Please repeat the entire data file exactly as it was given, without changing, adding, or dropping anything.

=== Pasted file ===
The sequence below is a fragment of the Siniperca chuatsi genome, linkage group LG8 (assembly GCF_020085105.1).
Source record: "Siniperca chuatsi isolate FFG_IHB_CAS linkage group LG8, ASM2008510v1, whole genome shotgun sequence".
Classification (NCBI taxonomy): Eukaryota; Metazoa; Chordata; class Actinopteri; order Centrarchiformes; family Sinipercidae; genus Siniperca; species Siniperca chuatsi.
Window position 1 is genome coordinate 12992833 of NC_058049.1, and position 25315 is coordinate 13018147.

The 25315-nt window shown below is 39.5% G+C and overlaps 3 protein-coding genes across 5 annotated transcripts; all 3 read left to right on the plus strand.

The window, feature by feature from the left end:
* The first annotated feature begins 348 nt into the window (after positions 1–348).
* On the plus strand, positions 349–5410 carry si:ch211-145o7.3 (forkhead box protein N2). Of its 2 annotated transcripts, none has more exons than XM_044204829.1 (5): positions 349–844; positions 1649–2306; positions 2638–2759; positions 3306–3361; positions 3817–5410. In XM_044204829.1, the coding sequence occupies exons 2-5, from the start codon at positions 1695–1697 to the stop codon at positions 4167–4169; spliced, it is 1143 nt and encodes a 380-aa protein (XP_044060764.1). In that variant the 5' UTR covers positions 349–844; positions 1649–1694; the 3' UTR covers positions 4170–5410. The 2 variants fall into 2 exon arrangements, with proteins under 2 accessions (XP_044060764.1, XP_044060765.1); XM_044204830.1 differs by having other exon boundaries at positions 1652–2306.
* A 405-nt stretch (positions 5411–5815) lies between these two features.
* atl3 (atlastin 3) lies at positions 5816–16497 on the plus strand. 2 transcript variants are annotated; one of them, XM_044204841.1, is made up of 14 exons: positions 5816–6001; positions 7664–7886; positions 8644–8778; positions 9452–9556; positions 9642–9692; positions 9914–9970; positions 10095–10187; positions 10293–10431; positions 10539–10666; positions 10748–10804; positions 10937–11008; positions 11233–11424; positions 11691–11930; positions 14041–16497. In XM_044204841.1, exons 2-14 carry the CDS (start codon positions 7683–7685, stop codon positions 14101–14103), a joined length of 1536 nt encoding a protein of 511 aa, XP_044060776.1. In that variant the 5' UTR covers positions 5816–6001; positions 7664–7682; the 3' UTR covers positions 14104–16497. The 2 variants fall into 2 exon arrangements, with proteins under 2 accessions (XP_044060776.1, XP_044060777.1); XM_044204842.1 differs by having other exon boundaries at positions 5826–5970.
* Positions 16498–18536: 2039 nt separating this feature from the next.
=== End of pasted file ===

The sequence below is a fragment of the Siniperca chuatsi genome, linkage group LG8 (assembly GCF_020085105.1).
Source record: "Siniperca chuatsi isolate FFG_IHB_CAS linkage group LG8, ASM2008510v1, whole genome shotgun sequence".
Classification (NCBI taxonomy): Eukaryota; Metazoa; Chordata; class Actinopteri; order Centrarchiformes; family Sinipercidae; genus Siniperca; species Siniperca chuatsi.
Window position 1 is genome coordinate 12992833 of NC_058049.1, and position 25315 is coordinate 13018147.

The 25315-nt window shown below is 39.5% G+C and overlaps 3 protein-coding genes across 5 annotated transcripts; all 3 read left to right on the plus strand.

The window, feature by feature from the left end:
* The first annotated feature begins 348 nt into the window (after positions 1–348).
* On the plus strand, positions 349–5410 carry si:ch211-145o7.3 (forkhead box protein N2). Of its 2 annotated transcripts, none has more exons than XM_044204829.1 (5): positions 349–844; positions 1649–2306; positions 2638–2759; positions 3306–3361; positions 3817–5410. In XM_044204829.1, the coding sequence occupies exons 2-5, from the start codon at positions 1695–1697 to the stop codon at positions 4167–4169; spliced, it is 1143 nt and encodes a 380-aa protein (XP_044060764.1). In that variant the 5' UTR covers positions 349–844; positions 1649–1694; the 3' UTR covers positions 4170–5410. The 2 variants fall into 2 exon arrangements, with proteins under 2 accessions (XP_044060764.1, XP_044060765.1); XM_044204830.1 differs by having other exon boundaries at positions 1652–2306.
* A 405-nt stretch (positions 5411–5815) lies between these two features.
* atl3 (atlastin 3) lies at positions 5816–16497 on the plus strand. 2 transcript variants are annotated; one of them, XM_044204841.1, is made up of 14 exons: positions 5816–6001; positions 7664–7886; positions 8644–8778; positions 9452–9556; positions 9642–9692; positions 9914–9970; positions 10095–10187; positions 10293–10431; positions 10539–10666; positions 10748–10804; positions 10937–11008; positions 11233–11424; positions 11691–11930; positions 14041–16497. In XM_044204841.1, exons 2-14 carry the CDS (start codon positions 7683–7685, stop codon positions 14101–14103), a joined length of 1536 nt encoding a protein of 511 aa, XP_044060776.1. In that variant the 5' UTR covers positions 5816–6001; positions 7664–7682; the 3' UTR covers positions 14104–16497. The 2 variants fall into 2 exon arrangements, with proteins under 2 accessions (XP_044060776.1, XP_044060777.1); XM_044204842.1 differs by having other exon boundaries at positions 5826–5970.
* Positions 16498–18536: 2039 nt separating this feature from the next.